On 19 July 2016 the European Commission decided that a number of truck manufacturers had infringed competition rules by collusive arrangements on pricing and gross price increases in the EEA for medium and heavy trucks, and on the timing and the passing on of costs for the introduction of mandatory emission technologies. The infringement covered the entire EEA and lasted from 17 January 1997 until 18 January 2011. The Decision was adopted in accordance with the Commission’s settlement procedure which applies where parties admit the infringement alleged and may be rewarded with a 10% reduction in fines for doing so. In this case the truck cartelists took advantage of the settlement procedure. The Decision recorded that “[t]he facts as outlined in this Decision have been accepted by MAN, Daimler, Iveco, Volvo and DAF…in the settlement procedure.”
In follow-on damages actions against the truck manufacturers, the claimants, who bought or leased trucks during the period of infringement, claim compensation for alleged unlawful inflation of the prices of trucks arising from the infringement. The question before the Court of Appeal was whether it is an abuse of process for the truck manufacturers, in defending those actions, to put the claimants to proof of facts set out in the Decision, which the truck manufacturers admitted to settle the Commission’s investigation.
The Court of Appeal (the Chancellor, Flaux LJ and Rose LJ) upheld the decision of the CAT, dismissed the truck manufacturers appeal, and ordered them to pay costs. The Court held (at ) that there was nothing in Article 16 of Regulation 1/2003 that precludes the application of the principle that it can be an abuse of process to contest a finding set out in a settlement decision even if it would not be a breach of Article 16 for the domestic court to hold ultimately that the finding was wrong. There was no breach of the rights of defence or the presumption of innocence to hold the truck manufacturers to their admissions. The application of English law which prevents the non-essential, admitted facts published in the Settlement Decision from being contested by the truck manufacturers did not breach Articles 47 and 48 of the Charter (at ). Nor did application of the abuse of process doctrine undermine the settlement process in breach of the EU duty of sincere cooperation (at ).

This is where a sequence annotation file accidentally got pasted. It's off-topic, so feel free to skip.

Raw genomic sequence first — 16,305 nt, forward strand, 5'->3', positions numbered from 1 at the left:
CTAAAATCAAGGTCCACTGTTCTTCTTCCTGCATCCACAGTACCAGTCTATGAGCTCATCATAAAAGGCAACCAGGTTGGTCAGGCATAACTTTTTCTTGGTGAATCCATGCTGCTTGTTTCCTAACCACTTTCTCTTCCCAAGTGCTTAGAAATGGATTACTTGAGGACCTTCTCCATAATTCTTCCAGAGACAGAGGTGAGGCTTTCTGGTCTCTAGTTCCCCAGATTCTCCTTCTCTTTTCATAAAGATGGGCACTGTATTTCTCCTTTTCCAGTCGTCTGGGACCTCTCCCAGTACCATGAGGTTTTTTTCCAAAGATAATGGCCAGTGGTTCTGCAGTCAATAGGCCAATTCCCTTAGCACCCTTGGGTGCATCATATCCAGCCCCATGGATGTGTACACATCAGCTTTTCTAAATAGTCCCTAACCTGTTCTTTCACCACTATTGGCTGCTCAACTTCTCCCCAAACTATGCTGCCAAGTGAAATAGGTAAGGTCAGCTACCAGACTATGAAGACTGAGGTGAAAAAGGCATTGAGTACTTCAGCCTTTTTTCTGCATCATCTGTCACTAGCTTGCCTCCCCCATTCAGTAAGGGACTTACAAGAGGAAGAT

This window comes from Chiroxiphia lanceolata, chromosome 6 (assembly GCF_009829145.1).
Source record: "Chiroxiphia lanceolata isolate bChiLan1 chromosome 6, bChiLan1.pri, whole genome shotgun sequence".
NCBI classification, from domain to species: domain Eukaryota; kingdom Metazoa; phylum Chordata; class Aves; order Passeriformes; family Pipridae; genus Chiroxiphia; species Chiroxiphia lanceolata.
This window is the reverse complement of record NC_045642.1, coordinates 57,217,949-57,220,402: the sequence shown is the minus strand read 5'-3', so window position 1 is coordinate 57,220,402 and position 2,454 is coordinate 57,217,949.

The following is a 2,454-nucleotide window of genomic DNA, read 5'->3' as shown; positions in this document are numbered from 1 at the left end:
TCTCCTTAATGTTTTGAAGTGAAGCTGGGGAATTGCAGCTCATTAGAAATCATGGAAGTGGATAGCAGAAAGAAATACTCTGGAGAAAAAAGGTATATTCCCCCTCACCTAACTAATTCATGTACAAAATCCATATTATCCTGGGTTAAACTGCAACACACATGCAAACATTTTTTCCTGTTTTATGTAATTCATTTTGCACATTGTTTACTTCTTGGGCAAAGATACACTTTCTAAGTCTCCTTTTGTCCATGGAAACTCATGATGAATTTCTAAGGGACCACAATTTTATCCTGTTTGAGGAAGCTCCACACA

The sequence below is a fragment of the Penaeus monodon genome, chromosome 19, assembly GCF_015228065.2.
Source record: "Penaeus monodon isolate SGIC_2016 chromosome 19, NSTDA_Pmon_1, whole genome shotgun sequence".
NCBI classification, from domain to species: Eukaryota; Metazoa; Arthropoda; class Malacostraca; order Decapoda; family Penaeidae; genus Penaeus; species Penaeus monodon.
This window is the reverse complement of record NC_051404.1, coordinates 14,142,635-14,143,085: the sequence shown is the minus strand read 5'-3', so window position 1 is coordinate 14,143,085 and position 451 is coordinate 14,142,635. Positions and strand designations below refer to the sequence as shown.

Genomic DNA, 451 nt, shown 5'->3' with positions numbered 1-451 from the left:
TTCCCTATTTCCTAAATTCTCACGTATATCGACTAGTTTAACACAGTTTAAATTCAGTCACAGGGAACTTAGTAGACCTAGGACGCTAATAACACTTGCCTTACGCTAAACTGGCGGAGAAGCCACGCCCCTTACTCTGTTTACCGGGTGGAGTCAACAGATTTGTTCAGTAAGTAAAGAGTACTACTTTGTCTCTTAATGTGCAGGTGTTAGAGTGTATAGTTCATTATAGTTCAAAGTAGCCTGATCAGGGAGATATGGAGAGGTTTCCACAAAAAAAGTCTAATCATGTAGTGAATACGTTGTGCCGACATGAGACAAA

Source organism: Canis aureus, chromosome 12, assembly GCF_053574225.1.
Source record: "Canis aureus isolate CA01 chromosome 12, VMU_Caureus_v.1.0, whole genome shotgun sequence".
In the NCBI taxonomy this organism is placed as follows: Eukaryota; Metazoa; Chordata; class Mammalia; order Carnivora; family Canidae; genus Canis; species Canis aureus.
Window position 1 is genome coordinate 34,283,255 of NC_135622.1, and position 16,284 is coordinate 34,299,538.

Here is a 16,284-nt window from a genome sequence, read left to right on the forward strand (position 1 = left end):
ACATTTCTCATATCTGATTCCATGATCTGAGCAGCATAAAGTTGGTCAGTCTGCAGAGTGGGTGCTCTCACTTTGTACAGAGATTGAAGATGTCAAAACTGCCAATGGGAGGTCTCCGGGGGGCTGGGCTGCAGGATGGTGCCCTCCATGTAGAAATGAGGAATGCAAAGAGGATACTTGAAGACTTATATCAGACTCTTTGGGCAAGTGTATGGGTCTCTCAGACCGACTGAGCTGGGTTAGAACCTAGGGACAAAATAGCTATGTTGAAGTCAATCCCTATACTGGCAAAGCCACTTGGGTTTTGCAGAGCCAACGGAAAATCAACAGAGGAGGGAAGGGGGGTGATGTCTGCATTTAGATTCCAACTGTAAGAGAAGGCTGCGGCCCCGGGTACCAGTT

The Court was sufficiently confident in the answers to the questions to dispose of the appeals without making a reference to the Court of Justice (at ); the Chancellor, in a concurring judgment, said that the questions of EU law were acte claire (at ). Finally, on the domestic law grounds of appeal, the Court held that the Commission’s Decision was a ‘final decision’ so the abuse of process doctrine was properly engaged; the CAT was “entirely justified” in concluding that it would create great unfairness to the claimants to have to prove facts the truck manufacturers had already admitted in settlement proceedings, and that it would “be an affront to most people’s ideas of justice” for the truck manufacturers “to be allowed to resile from the admissions and put the claimants to proof of those admitted facts” (at .
Derek Spitz, instructed by Ashurst LLP, appeared for the successful Ryder claimants.
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